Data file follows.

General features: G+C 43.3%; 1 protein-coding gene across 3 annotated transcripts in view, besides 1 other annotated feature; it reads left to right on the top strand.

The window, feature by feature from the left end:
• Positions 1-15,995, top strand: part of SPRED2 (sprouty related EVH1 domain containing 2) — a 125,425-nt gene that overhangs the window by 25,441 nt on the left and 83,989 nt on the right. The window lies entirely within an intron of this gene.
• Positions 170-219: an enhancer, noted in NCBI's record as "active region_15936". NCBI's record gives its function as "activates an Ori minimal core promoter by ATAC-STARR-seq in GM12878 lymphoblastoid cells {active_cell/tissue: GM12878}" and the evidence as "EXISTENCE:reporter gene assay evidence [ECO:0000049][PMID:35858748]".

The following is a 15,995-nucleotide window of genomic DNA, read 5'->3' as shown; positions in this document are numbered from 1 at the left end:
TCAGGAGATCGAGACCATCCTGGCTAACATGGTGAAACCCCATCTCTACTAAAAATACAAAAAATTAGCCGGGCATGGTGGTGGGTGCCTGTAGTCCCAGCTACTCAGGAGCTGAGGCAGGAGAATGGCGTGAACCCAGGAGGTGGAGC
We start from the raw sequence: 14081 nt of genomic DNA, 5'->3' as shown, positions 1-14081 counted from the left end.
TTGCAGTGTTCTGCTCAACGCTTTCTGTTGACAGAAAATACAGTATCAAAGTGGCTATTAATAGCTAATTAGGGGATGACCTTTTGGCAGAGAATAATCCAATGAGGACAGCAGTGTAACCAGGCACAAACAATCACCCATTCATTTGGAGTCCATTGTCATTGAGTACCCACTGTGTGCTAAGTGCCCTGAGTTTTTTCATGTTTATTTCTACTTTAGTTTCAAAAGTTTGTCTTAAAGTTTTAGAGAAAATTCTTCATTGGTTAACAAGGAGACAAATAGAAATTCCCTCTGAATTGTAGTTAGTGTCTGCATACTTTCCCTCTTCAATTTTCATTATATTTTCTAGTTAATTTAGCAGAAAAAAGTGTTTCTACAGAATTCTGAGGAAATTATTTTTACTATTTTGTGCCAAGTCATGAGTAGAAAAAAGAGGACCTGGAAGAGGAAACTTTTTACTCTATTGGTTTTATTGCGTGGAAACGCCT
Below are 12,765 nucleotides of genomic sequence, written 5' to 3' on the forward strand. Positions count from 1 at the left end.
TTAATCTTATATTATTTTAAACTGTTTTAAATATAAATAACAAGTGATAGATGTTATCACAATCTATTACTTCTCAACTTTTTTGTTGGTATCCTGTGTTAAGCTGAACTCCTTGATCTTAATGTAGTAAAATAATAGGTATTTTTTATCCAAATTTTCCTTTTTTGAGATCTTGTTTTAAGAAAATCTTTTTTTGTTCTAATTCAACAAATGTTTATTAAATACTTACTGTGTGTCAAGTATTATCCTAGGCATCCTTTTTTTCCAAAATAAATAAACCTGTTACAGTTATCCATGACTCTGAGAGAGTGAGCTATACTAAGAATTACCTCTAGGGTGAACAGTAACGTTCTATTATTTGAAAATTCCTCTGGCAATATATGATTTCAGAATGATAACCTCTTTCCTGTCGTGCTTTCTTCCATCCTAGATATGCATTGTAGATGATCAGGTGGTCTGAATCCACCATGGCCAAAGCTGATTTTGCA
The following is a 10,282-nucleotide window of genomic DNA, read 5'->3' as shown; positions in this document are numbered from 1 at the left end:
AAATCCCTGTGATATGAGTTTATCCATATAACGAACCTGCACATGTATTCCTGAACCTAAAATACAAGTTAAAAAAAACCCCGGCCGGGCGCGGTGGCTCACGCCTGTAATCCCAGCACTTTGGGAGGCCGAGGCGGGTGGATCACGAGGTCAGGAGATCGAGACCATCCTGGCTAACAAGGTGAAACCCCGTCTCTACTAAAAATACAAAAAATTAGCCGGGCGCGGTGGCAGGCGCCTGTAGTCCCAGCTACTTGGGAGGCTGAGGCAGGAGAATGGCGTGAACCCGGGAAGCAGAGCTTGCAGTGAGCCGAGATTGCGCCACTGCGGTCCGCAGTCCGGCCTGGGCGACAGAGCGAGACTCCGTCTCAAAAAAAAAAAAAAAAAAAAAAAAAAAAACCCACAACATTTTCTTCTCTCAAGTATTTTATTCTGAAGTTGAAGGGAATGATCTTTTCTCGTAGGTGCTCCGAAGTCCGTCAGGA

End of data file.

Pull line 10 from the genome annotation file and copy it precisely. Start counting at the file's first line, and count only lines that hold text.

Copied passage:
TTAATCTTATATTATTTTAAACTGTTTTAAATATAAATAACAAGTGATAGATGTTATCACAATCTATTACTTCTCAACTTTTTTGTTGGTATCCTGTGTTAAGCTGAACTCCTTGATCTTAATGTAGTAAAATAATAGGTATTTTTTATCCAAATTTTCCTTTTTTGAGATCTTGTTTTAAGAAAATCTTTTTTTGTTCTAATTCAACAAATGTTTATTAAATACTTACTGTGTGTCAAGTATTATCCTAGGCATCCTTTTTTTCCAAAATAAATAAACCTGTTACAGTTATCCATGACTCTGAGAGAGTGAGCTATACTAAGAATTACCTCTAGGGTGAACAGTAACGTTCTATTATTTGAAAATTCCTCTGGCAATATATGATTTCAGAATGATAACCTCTTTCCTGTCGTGCTTTCTTCCATCCTAGATATGCATTGTAGATGATCAGGTGGTCTGAATCCACCATGGCCAAAGCTGATTTTGCA